Ecological crises have never been higher on the international political agenda. However, ecological thought and international relations theory have developed as separate disciplines. This ground-breaking study looks at the relationship between ecological thought and international relations theory arguing that there are shared concerns: peace, co-operation and security. The authors ask what ecological crisis can teach IR theorists as well as what ecological perspectives have been adopted by governments and international NGOs.
'..a well written and entertaining exploration of the ecological credentials of various strands of international relations theory.' - International Affairs, Vol.76, No. 1, January 2000
Over recent years environmental politics has moved from a peripheral interest to a central concern within the discipline of politics. This series aims to reinforce this trend through the publication of books that investigate the nature of contemporary environmental politics and show the centrality of environmental politics to the study of politics per se. The series understands politics in a broad sense and books will focus on mainstream issues such as the policy process and new social movements as well as emerging areas such as cultural politics and political economy. Books in the series will analyse contemporary political practices with regards to the environment and/or explore possible future directions for the ‘greening’ of contemporary politics. The series will be of interest not only to academics and students working in the environmental field, but will also demand to be read within the broader discipline.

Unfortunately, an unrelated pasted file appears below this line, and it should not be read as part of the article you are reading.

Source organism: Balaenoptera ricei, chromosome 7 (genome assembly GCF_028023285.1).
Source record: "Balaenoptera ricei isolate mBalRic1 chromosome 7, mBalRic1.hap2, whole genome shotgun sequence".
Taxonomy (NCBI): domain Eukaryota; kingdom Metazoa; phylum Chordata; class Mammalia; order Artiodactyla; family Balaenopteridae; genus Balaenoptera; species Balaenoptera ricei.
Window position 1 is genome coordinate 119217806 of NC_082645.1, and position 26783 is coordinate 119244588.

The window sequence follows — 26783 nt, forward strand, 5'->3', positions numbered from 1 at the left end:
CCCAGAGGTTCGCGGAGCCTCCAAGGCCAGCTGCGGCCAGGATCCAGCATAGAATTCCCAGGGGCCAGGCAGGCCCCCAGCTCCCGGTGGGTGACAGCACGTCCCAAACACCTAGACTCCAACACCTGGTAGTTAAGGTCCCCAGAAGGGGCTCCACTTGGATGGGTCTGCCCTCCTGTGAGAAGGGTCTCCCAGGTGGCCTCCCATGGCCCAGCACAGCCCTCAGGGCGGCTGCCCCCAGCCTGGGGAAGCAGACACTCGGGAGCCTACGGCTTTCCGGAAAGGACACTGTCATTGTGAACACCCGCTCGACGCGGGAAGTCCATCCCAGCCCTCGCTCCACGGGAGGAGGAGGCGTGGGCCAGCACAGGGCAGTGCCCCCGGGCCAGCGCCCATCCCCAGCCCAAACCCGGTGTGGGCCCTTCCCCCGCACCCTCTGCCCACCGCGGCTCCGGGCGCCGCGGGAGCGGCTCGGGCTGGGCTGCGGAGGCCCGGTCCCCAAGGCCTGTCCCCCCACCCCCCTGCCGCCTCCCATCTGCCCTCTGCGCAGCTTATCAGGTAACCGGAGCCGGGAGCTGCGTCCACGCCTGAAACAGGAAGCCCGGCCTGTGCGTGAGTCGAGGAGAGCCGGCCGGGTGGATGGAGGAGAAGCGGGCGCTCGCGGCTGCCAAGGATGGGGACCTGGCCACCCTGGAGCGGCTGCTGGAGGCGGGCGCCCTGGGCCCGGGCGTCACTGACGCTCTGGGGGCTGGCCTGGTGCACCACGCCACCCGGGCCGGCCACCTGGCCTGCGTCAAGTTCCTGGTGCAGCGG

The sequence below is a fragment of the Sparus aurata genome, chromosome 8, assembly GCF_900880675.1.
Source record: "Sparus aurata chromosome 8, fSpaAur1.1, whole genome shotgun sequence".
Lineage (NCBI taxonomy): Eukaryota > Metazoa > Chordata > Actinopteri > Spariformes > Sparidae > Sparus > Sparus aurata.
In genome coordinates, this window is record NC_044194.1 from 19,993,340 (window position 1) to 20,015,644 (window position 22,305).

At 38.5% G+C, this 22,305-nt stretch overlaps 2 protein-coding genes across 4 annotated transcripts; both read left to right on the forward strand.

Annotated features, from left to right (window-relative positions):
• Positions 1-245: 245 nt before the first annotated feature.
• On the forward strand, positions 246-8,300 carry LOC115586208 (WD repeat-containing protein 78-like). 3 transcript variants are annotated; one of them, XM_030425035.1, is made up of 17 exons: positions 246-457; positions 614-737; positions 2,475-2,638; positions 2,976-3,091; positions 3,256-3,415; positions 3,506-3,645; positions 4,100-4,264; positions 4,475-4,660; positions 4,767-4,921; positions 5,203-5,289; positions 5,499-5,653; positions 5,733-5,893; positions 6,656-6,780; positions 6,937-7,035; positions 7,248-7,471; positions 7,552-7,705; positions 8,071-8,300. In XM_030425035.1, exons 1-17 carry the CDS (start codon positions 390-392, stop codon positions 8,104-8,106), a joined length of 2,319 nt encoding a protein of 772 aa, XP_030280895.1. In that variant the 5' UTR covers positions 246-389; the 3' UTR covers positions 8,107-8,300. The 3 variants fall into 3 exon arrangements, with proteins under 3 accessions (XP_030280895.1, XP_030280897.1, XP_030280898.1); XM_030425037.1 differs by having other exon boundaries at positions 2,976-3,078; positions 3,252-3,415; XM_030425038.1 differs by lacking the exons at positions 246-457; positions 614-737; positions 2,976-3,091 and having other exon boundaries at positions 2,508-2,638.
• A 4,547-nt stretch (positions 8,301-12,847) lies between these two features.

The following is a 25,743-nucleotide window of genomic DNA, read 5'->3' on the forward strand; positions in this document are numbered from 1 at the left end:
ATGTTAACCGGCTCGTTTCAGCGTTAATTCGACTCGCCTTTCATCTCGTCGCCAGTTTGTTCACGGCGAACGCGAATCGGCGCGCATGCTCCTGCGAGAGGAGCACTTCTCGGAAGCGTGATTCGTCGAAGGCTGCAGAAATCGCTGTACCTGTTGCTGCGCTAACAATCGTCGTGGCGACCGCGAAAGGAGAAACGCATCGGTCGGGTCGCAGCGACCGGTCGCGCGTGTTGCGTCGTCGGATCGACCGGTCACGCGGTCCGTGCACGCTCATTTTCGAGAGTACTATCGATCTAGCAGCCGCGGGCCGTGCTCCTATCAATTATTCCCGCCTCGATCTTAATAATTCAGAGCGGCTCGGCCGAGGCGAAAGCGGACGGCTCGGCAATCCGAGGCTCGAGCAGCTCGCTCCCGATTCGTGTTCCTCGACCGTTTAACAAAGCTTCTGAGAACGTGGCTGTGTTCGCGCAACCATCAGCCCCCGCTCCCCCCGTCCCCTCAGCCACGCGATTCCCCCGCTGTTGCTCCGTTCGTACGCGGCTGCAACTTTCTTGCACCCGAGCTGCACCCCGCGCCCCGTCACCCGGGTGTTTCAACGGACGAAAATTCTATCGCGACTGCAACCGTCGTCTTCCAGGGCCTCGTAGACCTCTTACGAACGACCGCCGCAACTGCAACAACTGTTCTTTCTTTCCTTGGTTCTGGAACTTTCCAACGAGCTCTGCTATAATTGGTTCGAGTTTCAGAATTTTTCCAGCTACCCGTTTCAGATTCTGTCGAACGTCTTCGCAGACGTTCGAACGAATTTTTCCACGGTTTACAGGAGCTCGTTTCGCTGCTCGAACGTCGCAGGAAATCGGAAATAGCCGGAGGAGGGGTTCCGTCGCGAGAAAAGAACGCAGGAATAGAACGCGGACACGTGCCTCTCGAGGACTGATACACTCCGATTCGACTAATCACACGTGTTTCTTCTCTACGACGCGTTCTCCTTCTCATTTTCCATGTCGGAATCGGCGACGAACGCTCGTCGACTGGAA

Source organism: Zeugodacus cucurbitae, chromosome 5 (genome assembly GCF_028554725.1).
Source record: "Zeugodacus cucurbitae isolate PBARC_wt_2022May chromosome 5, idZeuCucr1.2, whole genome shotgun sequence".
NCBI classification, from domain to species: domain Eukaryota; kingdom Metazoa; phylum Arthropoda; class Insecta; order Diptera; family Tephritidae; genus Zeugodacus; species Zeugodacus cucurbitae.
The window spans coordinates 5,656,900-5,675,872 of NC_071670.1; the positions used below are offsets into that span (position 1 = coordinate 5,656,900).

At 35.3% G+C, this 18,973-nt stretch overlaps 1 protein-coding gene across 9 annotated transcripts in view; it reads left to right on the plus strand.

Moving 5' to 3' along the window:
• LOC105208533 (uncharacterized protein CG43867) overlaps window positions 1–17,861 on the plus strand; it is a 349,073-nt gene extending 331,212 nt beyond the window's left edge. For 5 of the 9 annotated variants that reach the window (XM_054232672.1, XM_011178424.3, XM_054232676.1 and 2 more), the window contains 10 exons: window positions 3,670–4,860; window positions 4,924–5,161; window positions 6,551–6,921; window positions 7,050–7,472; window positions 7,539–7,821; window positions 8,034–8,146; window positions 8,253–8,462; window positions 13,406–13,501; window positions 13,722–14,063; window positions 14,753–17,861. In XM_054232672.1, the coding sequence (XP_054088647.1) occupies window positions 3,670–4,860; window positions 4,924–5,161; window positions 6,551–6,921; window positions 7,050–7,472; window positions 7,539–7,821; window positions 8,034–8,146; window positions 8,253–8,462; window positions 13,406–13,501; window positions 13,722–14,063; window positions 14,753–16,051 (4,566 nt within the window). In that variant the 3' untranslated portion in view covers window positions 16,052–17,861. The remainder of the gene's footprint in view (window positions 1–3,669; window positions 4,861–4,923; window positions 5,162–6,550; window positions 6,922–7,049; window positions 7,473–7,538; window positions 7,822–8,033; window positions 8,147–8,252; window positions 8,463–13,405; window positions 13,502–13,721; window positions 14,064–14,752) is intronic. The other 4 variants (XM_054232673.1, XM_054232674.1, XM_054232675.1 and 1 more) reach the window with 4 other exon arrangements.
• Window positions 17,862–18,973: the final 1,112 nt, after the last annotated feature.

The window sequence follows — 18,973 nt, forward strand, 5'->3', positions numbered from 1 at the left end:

The series consists of two strands:
Environmental Politics addresses the needs of students and teachers, and the titles are published in paperback and hardback.
Routledge Research in Environmental Politics presents innovative new research intended for high-level specialist readership. These titles are published in hardback only.